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In Support of the Universal Declaration of Human Rights, 10 December 1948
The Universal Declaration of Human Rights (UDHR) is a historic document that was adopted by the United Nations General Assembly at its third session on 10 December 1948 as Resolution 217 at the Palais de Chaillot in Paris, France. Of the then 58 members of the United Nations, 48 voted in favour, none against, eight abstained, and two did not vote.
The universal declaration of human rights 10 December 1948.
Picture source: UN – United Nations Department of Public Information
The Declaration consists of a preamble and thirty articles:
The preamble sets out the historical and social causes that led to the necessity of drafting the Declaration.
Articles 1–2 established the basic concepts of dignity, liberty, equality, and brotherhood.
Articles 3–5 established other individual rights, such as the right to life and the prohibition of slavery and torture.
Articles 6–11 refer to the fundamental legality of human rights with specific remedies cited for their defence when violated.
Articles 12–17 established the rights of the individual towards the community (including such things as freedom of movement).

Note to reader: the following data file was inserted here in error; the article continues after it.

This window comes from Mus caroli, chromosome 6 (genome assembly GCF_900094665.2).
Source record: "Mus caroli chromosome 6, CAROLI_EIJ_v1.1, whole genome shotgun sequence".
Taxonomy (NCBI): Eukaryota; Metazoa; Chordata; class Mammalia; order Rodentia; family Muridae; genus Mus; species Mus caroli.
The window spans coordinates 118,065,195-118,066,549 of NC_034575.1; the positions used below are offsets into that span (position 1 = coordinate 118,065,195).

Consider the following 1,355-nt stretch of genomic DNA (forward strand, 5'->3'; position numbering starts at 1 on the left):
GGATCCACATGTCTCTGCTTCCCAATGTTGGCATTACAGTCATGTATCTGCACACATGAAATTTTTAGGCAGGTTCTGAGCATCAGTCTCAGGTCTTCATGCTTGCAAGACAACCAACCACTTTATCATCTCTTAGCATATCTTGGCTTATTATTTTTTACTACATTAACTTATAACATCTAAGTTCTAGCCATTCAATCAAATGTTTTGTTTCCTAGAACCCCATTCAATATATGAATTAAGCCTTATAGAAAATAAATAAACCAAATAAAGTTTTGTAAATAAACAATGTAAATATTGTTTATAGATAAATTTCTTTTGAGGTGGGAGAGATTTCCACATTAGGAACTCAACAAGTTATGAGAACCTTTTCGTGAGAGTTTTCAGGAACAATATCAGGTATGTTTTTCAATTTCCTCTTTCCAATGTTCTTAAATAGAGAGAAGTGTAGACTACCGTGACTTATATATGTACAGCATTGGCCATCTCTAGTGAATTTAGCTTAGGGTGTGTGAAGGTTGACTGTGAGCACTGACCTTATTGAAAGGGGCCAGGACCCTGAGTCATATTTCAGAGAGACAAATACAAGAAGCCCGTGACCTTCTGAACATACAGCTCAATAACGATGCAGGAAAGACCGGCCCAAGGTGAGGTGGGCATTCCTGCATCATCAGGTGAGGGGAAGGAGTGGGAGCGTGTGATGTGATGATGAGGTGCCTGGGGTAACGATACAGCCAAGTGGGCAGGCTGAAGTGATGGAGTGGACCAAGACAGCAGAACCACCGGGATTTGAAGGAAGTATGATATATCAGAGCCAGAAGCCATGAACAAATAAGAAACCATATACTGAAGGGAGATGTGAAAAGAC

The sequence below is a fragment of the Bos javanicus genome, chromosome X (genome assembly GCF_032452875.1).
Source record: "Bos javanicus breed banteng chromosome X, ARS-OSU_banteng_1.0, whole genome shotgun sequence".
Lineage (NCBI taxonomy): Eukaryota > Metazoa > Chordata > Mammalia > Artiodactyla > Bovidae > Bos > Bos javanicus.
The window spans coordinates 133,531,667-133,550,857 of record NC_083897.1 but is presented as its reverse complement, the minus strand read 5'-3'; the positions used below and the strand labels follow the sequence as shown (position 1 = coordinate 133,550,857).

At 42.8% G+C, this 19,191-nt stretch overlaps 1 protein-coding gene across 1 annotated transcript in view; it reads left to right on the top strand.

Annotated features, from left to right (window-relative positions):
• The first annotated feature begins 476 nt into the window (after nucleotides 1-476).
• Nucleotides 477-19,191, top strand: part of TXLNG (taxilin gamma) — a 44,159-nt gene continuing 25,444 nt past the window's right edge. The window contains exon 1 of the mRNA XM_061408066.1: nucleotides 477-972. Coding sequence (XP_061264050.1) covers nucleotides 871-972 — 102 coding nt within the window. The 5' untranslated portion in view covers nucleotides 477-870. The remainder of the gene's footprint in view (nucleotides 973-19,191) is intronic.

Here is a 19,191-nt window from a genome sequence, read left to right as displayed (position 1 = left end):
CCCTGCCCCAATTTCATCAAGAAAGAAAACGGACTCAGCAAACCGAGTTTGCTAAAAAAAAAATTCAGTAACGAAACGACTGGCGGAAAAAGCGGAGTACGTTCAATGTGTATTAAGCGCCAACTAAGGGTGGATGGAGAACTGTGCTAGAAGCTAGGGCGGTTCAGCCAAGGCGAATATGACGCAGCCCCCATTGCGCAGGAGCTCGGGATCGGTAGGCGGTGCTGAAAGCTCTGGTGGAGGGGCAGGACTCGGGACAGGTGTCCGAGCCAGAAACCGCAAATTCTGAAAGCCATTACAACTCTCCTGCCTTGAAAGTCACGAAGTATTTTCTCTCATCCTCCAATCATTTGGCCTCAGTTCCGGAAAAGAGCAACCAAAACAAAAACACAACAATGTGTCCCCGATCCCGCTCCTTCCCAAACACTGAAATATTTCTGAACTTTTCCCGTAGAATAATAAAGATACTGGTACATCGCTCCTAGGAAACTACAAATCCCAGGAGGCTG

Articles 18–21 sanctioned the so-called “constitutional liberties”, and with spiritual, public, and political freedoms, such as freedom of thought, opinion, religion and conscience, word, and peaceful association of the individual.
Articles 22–27 sanctioned an individual’s economic, social and cultural rights, including healthcare. Article 25 states: “Everyone has the right to a standard of living adequate for the health and well-being of himself and of his family, including food, clothing, housing and medical care and necessary social services.” It also makes additional accommodations for security in case of physical debilitation or disability and makes special mention of care given to those in motherhood or childhood.
Articles 28–30 established the general ways of using these rights, the areas in which these rights of the individual can not be applied, and that they can not be overcome against the individual.